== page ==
Is Greg Barns hoping to replace Natasha as the national leader of the Democrats. Hillary Bray, a woman occasionally accused of being Barns, explains.

The antics of Liberal refusenik and born again Tasmanian Greg Barns have been much more newsworthy than the election campaign in the Apple Isle and it’s easy to see why.

Let’s just take one Liberal promise. Bob Cheek says, if elected, he’d push to have a Tasmanian team in the AFL. It doesn’t matter that the state can’t afford it. It’s still worth a go. Everyone thinks Labor will win, so the Libs resort to pathetic gimmicks to try and stay in the race.

In that environment it’s no surprise that Greg Barns, a national figure, is much more interesting. At least he can provide some drama. Last Saturday evening he was telling the ABC he was considering running as an independent Liberal in Denison, the seat based on Hobart he was due to contest before being stripped of Liberal preselection. Come Monday, and he was a Democrat and running for the Senate.

That evening, he sent an e-mail to Crikey saying: “My interest is very much in policy and liberalism rather than whether or not I run in Denison in the State election. I can’t stay in a Party that won’t sanction a debate on refugees yet sanctions it on the ICC, for example. No Party is perfect but for me the Dems are the Party to which I philosophically have the most in common. This is a long-haul change by me.”

There’s disappointment in Hobart over Barns’ decision to go with the Dems – and, presumably, chase Brian Harradine’s seat. The Tasmanian Dems are virtually non-existent, while disaffected Libs abound.

There was talk that public interest justice groups would field candidates in the state poll under a “Justice Alliance” umbrella – and Barns’ background and advocacy skills would have guaranteed him their support if he ran as an independent Liberal. They’re sorry to see him go.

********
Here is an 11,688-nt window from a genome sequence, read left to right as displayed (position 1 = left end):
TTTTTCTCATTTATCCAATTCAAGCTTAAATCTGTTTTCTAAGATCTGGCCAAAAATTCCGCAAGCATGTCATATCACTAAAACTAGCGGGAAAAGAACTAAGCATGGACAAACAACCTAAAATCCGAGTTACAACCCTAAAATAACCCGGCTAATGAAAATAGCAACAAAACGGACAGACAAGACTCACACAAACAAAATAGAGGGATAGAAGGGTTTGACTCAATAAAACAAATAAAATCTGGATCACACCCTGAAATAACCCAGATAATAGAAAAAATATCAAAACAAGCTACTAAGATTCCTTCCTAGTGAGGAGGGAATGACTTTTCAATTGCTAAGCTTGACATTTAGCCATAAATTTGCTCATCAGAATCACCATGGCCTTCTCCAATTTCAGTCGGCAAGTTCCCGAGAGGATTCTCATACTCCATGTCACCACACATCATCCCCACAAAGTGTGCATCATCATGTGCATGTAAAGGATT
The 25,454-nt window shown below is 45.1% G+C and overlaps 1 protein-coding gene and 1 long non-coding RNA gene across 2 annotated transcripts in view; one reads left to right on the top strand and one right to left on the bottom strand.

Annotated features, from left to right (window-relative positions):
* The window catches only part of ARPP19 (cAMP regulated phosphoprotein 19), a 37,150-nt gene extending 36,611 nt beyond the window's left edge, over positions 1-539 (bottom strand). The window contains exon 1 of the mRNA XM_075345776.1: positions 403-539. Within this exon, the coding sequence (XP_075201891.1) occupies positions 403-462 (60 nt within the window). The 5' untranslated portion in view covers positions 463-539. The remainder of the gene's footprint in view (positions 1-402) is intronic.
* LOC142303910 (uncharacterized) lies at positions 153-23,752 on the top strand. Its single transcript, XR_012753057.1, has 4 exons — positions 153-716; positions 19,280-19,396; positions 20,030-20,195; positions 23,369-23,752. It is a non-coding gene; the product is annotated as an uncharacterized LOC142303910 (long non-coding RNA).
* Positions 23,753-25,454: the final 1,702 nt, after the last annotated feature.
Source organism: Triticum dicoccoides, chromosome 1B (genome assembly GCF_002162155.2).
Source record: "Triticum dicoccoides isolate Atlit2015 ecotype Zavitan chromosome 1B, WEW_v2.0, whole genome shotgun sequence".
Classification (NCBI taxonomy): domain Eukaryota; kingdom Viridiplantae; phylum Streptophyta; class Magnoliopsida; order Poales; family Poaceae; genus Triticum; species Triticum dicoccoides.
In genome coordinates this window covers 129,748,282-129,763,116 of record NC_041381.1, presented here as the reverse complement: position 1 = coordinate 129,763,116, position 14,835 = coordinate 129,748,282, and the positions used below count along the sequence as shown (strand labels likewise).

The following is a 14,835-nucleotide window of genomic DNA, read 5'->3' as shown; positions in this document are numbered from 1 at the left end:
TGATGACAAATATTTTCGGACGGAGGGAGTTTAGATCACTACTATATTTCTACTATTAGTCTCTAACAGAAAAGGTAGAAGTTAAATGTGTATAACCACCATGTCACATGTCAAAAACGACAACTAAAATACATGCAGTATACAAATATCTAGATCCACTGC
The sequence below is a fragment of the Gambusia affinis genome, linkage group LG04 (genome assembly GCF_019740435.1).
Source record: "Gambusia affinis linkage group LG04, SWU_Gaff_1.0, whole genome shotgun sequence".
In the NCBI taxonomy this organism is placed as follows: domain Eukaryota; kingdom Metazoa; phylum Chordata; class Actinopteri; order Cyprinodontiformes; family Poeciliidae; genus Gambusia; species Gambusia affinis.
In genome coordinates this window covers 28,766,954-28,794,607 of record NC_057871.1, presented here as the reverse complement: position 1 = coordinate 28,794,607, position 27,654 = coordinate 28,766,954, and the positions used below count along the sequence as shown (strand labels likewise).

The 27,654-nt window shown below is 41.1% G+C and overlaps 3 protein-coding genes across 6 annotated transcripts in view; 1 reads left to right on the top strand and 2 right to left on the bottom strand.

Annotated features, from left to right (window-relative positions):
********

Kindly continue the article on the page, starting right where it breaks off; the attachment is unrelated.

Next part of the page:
Denison is currently represented by two Liberals, two Labor members and a Green. Barns’ should have been able to draw votes from these parties, plus Democrat supporters, to get elected.

Hard-heads, however, ask why Barns would want to float around in the parliament of a state with about twice the population of Geelong. They say it’s natural for him to want to play with the big boys – and that Tasmania offers him a unique chance to snare a Senate seat.

If there is a double dissolution election, all 12 Senate positions will be contested making the quota for election lower. If there isn’t a DD, the sixth Tasmanian Senate spot will be up for grabs at the next election with the retirement of Brian Harradine. Bob Brown will not be up for election – and the Tassie Greens will probably learn that their vote is more Brown than Green.

If Barns is on the top of the ticket for the Dems the local boy made good who can pull votes from the Liberal Party then he has a good chance of picking up the last place.

However, there are fascinating murmurs in the Apple Isle that Brown may well retire from the Senate before the next election and resign to let another Green fill the casual vacancy then come back to contest the sixth position.

This would certainly maximise the Greens position and make the Tasmanian Senate competition the focus of national attention.

In the meantime, with the Democrats’ leadership tensions unlikely to go away while Natasha Stott-Despoja remains in the top job and greater focus on possible successors, Barns has the opportunity to broaden and expand his profile in his new party. Indeed, if he finds a happy home with the Democrats, he may emerge as whisper it a contender for a leading role himself.

Hillary Bray can be contacted at [email protected]

Peter Fray

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